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I have an Arduino Uno and a Raspberry Pi that I'm using to control some LEDs in a computer case. Power is coming from a Molex connector from the computer's PSU. I want to place the Arduino and the Pi at the top of the case, but the power supply is at the bottom. In order to try and reduce the length of wire runs, I'd like to power one of the devices from the other.

When I supplied 12V to the Arduino through the Vin pin and tried to supply 5V to the Raspberry Pi via the 5V pin, I ended up frying the Arduino (too many amps?). I was wondering if I could do the inverse: supply 5V to the Arduino through the GPIO 5V pin, then provide 5V to the Arduino through the other GPIO 5V pin. According to the diagram here:

http://www.megaleecher.net/Raspberry_Pi_GPIO_Pinout_Helper

there are two 5V pins and five ground pins that I can use. I'd like to prevent against frying something else though. Will my idea work, or is this a foolhardy idea?

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    \$\begingroup\$ You could just power both devices off the same molex connector (5V rail) coming from the PSU. Since you are already running a cable from the PSU to the top of the case, I'm not sure why you would want to power one of the devices off the other when the voltage rail is already accessible where you need it. \$\endgroup\$ – Luc Sep 23 '14 at 16:17
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You likely fried the Arduino by supplying a high input voltage (you say 12V). The voltage regulator on Arduino UNO steps down voltage, e.g. 12V, by converting power to heat. Usually it work okay as long as there isn't much current being drawn from pins. I

R-Pi GPIO pins are rated at less than 20mA, and Gert Van Loos recommends using under 3mA/GPIO to remain within the design assumptions that were made for the R-Pi.

So NO do not try to supply power to the Arduino via any R-Pi GPIO pins except 5V. It is less clear how much current the 5V supply on the R-Pi GPIO socket can supply. In the absence of information, I'd assume it might be best to avoid it.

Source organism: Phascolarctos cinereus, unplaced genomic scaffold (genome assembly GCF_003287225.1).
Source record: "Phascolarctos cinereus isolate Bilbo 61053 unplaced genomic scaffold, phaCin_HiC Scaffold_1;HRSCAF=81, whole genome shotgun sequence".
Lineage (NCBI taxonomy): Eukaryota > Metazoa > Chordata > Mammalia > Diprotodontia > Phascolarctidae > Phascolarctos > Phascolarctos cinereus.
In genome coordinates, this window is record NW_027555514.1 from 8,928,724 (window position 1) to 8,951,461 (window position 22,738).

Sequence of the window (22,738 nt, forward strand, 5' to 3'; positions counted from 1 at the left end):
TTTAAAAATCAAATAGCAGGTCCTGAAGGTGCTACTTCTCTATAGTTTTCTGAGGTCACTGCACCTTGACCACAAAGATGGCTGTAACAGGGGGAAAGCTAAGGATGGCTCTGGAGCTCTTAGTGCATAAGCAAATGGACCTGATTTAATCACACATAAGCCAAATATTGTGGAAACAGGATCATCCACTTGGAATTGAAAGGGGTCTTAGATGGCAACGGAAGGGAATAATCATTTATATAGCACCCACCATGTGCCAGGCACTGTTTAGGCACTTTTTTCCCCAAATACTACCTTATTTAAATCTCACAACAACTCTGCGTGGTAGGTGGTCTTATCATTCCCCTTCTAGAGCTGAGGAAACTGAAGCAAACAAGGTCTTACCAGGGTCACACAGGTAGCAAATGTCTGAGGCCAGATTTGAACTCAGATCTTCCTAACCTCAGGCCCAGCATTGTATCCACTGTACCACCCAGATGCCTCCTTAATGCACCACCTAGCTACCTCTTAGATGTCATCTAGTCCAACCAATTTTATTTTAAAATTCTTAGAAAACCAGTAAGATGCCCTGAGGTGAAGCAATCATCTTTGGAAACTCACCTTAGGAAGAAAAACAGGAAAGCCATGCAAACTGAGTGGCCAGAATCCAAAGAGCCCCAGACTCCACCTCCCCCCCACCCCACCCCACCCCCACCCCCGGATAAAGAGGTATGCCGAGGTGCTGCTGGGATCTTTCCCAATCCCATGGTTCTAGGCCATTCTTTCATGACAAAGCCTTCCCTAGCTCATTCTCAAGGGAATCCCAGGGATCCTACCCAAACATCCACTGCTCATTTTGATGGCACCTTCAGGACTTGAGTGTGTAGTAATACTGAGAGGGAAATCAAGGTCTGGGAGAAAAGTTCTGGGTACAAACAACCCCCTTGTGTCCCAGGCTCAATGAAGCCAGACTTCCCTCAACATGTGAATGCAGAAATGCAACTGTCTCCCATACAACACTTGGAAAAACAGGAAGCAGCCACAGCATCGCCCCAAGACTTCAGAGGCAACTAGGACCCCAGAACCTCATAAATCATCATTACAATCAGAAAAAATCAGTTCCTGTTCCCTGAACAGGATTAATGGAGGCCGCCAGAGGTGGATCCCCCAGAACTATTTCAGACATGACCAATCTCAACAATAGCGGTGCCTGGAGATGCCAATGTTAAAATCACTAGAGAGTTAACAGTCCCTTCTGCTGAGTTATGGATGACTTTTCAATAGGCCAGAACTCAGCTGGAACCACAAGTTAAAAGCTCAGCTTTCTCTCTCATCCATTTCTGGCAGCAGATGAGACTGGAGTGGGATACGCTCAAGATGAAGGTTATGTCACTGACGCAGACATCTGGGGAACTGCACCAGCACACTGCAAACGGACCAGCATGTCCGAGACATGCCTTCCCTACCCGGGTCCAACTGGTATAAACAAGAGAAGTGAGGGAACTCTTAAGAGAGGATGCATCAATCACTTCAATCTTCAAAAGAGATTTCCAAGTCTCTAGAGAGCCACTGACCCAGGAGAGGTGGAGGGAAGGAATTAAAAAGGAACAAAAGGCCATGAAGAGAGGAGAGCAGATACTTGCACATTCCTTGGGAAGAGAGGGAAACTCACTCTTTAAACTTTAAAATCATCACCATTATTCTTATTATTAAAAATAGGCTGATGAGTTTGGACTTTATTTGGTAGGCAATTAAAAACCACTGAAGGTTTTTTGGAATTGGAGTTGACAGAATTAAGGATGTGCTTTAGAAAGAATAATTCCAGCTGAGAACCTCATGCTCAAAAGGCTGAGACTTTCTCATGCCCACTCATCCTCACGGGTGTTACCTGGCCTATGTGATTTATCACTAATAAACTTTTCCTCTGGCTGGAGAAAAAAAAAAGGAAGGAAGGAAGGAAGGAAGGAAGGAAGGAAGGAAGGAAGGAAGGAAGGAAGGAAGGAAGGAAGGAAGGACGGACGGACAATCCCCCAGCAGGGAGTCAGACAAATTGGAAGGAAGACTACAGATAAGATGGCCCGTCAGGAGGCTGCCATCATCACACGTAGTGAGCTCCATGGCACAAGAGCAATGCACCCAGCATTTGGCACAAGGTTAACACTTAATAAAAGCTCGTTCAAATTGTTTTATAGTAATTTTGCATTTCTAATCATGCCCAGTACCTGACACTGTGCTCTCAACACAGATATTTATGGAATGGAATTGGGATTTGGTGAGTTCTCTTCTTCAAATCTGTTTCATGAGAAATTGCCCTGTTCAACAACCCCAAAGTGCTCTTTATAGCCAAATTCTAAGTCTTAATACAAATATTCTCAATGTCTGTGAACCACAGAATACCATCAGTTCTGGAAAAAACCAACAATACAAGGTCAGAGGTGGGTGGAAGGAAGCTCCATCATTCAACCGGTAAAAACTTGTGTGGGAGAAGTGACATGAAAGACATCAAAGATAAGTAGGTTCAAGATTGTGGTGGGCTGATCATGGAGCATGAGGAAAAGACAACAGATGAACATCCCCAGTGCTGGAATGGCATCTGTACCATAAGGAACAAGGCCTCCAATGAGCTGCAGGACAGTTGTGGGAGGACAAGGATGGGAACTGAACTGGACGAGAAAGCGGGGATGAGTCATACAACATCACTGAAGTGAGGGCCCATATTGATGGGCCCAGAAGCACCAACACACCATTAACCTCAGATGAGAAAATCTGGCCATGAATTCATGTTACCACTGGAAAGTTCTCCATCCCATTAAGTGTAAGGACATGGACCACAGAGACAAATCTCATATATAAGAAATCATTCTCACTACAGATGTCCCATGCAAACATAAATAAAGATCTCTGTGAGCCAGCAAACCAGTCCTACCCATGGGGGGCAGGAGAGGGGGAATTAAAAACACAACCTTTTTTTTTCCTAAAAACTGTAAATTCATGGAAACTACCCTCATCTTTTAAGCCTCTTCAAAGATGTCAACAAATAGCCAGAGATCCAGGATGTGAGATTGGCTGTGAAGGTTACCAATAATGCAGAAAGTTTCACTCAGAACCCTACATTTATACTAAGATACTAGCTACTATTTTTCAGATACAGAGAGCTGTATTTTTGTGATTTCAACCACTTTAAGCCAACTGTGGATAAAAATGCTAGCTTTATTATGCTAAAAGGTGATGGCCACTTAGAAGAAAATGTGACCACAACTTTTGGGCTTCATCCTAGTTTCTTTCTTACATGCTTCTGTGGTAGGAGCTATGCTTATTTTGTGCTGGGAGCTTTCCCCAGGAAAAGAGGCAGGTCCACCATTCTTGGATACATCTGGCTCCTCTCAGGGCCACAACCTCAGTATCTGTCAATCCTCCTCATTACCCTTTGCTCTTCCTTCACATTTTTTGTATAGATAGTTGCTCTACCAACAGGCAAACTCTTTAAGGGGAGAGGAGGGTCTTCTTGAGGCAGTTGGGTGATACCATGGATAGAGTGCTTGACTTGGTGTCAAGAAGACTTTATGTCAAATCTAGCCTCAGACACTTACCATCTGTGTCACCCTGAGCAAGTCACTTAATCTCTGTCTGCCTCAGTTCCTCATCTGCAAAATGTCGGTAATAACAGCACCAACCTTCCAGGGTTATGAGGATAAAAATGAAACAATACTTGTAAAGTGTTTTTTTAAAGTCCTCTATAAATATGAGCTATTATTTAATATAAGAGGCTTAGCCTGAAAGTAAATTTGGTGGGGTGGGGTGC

The R-Pi USB sockets are not supplied via the R-Pi's on-board power supply. Instead they come from its external power supply, and so it very much depends on the R-Pi's external power source on whether the Arduino UNO would overload anything.

Edit: R-Pi's USB and GPIO 5V are all connected to the external power supply via a 1A resettable fuse (polyfuse). That has the benefit that it protects the external power supply. It also limits the entire current drawn from the external power supply. In the case of powering an Arduino from the R-Pi, and nothing else, it should still allow the Arduino to consume up to 300mA, which should be plenty.

I'd suggest using a USB cable plugged into the RPi and the Arduino to power the Arduino, however the schematic shows the GPIO 5V has exactly the same power-supplying capability.

Be careful, some of the R-Pi external power supplies don't seem to have much 'headroom'. Where I work, students have problems sometimes because of this.

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  • \$\begingroup\$ The USB sockets do not use a converter but worth noting they go through the 1A polyfuse. (hence the default requirement for powered USB hubs) \$\endgroup\$ – Dan Nixon Aug 24 '14 at 13:50
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Yes.

The power consumption of a Arduino UNO is approx. 40-50mA/5volt. The 50mA is without shields and such.

The power consumption of a Raspberry Pi is approx. 700mA/5volt. 700mA is without USB devices, USB devices will add to the total power consumption.

So theoretically, a 750mA/5volt power supply will cover the consumption of a Arduino UNO and a Raspberry Pi.

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You probably fried the Arduino from excessive heat on the regulator. The regulator on the Arduino is a 7805 linear regulator. The linear part of the name means the it acts as a variable resistor turning the excess voltage into heat. You can calculate this by the voltage you are putting in, 12V - 5V (Output voltage) which equals 7V. Then 7V x (The current you are drawing in amps). If you are powering a raspberry Pi which draws roughly 1.5 to 2.1 amps so by estimating 2 amps draw, 7 x 2 = 14W of heat.

For a chip smaller than a your fingernail, that's a lot of heat. Most likely the 7805 overheated and fried leaving your Arduino and Rasberry Pi without power.

A better option is taking a 5V line from the PSU. No regulators, no heat dissipation. If you have no option but 12V, a switch mode power supply module based on the LM2596 is a good option, it can provide up to 3A, enough for a raspberry pi and Arduino.

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YES just use the raspberry pi USB port and connect the nano via micro USB I'm using the nano instead of an ADC(analog to dc input converter). works like a charm :-)

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  • \$\begingroup\$ ADC = analog to digital converter. \$\endgroup\$ – JRE May 15 at 16:27

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